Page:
As a person of multiple intersecting identities—many of them marginalized—I’ve often thought to myself that the key to survival lies within community. Not as in the people living in the same neighborhood as us, but the people of shared experiences and relationships to oppression. Me and many other witches, Pagans, and magickal practitioners of color have actively sought this for ourselves within our spiritual communities, but this can be hard to find when the spaces are predominantly or entirely White.
We are often left clueless and stranded if we witness situations of cultural appropriation, racism, and even acts of violence towards others like us. This trauma is exacerbated further when we try to retreat into isolation or solitary practices as the resources that fill our bookshelves, databases, and resource guides are littered with faces and experiences that look nothing like ours.
It was of no surprise to me that after I posed a question to witchy peers of mine asking what folx wanted to learn about queering witchcraft that a dear friend answered with, “Where do you start reading if you are a qtpoc (queer trans person of color) witch with few resources that aren’t Eurocentric or heteronormative?”
It’s a question I’ve often thought about myself. But I wasn’t prepared for the block I received when I tried to answer this question.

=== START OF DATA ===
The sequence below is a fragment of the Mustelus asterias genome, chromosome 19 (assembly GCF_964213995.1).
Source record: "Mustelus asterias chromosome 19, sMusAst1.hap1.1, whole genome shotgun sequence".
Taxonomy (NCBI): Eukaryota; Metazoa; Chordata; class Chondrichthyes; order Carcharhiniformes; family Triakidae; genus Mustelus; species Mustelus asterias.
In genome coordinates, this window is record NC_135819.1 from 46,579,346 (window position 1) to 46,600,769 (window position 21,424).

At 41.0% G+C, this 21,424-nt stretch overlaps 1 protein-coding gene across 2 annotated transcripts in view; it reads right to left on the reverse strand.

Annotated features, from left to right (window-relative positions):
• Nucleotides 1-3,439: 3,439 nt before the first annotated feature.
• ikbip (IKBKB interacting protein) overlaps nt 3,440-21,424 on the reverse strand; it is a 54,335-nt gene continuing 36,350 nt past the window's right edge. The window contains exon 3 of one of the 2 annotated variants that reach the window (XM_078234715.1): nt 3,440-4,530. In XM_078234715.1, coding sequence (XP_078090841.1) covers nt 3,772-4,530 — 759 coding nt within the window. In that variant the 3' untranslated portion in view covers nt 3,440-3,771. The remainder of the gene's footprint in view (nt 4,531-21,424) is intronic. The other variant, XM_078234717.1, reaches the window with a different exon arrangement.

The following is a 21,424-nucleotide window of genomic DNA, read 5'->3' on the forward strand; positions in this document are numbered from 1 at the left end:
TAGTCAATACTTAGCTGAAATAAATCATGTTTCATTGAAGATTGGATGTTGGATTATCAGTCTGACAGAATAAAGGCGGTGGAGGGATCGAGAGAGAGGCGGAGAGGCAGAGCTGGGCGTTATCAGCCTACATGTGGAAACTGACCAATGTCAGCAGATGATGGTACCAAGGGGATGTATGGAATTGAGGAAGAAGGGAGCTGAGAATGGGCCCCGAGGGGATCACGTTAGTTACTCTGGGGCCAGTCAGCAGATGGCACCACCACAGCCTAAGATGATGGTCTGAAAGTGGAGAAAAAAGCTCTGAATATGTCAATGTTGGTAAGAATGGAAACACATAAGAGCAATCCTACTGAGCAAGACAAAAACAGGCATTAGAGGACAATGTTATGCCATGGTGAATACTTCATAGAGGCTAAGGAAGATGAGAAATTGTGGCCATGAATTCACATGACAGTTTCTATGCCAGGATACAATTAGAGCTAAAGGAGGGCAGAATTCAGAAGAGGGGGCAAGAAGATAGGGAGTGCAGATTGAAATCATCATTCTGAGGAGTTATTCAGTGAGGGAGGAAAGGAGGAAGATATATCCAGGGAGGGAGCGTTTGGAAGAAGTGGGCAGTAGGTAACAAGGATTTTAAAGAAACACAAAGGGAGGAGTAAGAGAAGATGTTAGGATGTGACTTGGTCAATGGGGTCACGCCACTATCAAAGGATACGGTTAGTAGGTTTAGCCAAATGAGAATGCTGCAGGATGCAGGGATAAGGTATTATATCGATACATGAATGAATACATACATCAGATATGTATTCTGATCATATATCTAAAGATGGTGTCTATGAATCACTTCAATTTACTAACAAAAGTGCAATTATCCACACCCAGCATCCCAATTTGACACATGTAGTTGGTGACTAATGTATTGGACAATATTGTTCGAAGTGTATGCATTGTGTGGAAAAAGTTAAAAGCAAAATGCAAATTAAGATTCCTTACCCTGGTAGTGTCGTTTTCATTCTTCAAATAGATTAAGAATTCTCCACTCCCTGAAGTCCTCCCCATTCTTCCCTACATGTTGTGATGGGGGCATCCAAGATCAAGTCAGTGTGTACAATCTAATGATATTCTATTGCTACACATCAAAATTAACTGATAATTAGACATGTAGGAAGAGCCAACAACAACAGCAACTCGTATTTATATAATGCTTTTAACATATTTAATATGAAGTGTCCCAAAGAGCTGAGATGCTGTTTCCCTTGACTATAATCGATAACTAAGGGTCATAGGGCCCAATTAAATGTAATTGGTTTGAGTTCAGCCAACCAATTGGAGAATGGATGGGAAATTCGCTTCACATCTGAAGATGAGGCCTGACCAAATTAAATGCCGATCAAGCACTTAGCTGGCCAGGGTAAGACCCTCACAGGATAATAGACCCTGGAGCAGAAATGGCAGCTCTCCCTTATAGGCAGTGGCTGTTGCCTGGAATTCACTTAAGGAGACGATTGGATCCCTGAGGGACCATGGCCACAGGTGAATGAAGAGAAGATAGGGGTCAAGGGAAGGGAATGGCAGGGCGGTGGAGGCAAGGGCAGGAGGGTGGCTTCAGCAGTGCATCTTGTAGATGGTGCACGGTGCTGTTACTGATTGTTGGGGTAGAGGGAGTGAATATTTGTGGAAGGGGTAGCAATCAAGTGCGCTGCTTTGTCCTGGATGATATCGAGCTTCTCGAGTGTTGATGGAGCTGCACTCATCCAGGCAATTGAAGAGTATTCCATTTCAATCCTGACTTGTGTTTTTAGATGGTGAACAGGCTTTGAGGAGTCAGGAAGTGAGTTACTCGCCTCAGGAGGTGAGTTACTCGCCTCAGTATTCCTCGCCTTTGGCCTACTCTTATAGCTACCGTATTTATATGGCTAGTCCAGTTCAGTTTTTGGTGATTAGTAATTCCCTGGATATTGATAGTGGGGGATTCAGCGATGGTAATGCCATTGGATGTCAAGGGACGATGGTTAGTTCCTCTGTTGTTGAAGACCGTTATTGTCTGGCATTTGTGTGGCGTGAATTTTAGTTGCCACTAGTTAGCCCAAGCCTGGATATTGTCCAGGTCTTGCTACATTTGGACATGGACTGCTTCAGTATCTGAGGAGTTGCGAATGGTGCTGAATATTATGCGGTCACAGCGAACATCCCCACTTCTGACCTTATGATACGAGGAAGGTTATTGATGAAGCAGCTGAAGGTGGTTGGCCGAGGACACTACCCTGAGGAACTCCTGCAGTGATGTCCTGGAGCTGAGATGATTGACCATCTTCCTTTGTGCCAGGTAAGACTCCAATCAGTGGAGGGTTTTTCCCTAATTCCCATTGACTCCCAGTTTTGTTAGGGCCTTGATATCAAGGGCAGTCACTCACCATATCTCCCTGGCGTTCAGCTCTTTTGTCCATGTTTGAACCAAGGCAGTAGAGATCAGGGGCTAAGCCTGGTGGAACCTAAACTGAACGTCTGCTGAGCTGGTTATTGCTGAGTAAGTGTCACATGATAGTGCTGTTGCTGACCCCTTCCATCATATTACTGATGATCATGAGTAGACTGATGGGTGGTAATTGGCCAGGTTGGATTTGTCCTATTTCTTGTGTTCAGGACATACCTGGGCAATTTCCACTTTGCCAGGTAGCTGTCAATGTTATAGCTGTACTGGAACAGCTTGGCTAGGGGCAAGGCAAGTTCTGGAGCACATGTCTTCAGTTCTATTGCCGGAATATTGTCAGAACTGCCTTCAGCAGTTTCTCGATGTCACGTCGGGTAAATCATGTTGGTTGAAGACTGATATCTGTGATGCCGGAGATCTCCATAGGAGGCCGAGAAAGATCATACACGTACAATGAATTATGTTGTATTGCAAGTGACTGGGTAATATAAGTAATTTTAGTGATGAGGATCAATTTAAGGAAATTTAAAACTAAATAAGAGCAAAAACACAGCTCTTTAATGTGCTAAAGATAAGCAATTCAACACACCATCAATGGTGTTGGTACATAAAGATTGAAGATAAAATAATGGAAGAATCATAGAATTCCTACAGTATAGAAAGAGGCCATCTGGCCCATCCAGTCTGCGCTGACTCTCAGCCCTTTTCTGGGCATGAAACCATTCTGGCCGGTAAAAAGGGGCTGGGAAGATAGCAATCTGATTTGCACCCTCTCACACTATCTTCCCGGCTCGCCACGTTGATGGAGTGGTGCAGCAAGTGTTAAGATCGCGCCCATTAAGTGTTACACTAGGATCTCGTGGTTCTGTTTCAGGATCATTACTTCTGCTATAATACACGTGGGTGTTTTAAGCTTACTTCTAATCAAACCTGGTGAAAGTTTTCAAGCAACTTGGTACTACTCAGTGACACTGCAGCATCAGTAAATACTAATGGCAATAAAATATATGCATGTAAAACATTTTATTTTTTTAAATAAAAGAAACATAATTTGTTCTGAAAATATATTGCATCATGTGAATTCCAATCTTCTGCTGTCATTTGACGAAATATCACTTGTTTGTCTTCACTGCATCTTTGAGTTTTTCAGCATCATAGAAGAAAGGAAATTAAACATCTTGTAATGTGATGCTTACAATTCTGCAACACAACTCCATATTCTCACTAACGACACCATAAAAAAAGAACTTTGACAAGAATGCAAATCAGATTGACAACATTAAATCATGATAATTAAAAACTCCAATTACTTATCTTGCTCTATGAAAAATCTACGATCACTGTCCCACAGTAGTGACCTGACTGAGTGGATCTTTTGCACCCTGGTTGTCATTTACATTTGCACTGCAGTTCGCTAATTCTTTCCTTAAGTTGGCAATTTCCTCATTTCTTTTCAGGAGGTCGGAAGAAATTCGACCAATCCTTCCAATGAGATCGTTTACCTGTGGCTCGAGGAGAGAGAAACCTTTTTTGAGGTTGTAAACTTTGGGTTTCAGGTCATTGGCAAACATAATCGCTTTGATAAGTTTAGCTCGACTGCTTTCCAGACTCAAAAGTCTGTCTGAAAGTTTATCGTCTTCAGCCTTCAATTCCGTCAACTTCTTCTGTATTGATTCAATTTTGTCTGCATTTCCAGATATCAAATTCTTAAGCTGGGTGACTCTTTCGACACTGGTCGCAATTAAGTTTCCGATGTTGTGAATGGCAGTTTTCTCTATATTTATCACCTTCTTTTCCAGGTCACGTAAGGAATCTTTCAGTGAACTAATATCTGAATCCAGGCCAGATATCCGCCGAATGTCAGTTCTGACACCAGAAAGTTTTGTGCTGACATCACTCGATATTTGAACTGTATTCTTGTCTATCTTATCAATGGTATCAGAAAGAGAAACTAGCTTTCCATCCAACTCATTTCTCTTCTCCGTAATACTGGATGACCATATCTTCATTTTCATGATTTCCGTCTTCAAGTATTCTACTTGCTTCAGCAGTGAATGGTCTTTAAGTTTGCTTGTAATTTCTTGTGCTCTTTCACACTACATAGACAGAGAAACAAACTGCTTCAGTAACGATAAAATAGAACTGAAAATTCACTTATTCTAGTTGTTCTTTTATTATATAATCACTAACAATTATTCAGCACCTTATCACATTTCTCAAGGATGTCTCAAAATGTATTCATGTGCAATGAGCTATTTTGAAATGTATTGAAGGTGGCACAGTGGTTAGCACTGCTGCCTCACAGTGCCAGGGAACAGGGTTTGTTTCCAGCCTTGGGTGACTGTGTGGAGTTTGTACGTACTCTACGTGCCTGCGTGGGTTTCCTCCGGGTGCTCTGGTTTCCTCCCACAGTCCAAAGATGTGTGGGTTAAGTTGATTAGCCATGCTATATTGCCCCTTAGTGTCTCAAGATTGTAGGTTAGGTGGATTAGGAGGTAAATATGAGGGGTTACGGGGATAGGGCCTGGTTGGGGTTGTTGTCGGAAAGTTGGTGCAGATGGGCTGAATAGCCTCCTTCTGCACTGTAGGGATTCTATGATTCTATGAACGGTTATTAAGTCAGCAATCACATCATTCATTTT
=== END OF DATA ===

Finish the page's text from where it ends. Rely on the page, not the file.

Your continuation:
How can we, as people of color with a craving for knowledge, find a place for ourselves in a space that is heavily dominated by white folx? How can we find the resources that reflect images of us within them?
I had to think long and hard about what we could do to navigate the mass whitewashing of witchcraft, and I found that much of the answers I could find lied within my own experiences as a biracial person.
Sadly, many mixed race youth experience the feeling of being torn between many worlds and not being able to fit into one category in the way mono-racial folx can, I was no different. I had always felt a connection to my Blackness, but I struggled to connect with my Japanese heritage due to leaving Japan at a young age and losing touch with the traditions and language along with my way to communicate with any of the people on that half of my family (my mother’s side). I couldn’t find a way to immerse myself in Japanese culture until just recently when I started practicing witchcraft. Tracking traditional Japanese spiritualities and forms of magick helped me to forge that connection. I had to ask myself questions that I think many other practitioners of color could benefit from asking themselves.
1. What do you wish to accomplish through studying witchcraft?
It seems like a fairly simple question, but I had a really hard time putting it in writing because I didn’t come into witchcraft with the intent of gaining anything from it. I just felt drawn to it for some reason, always have.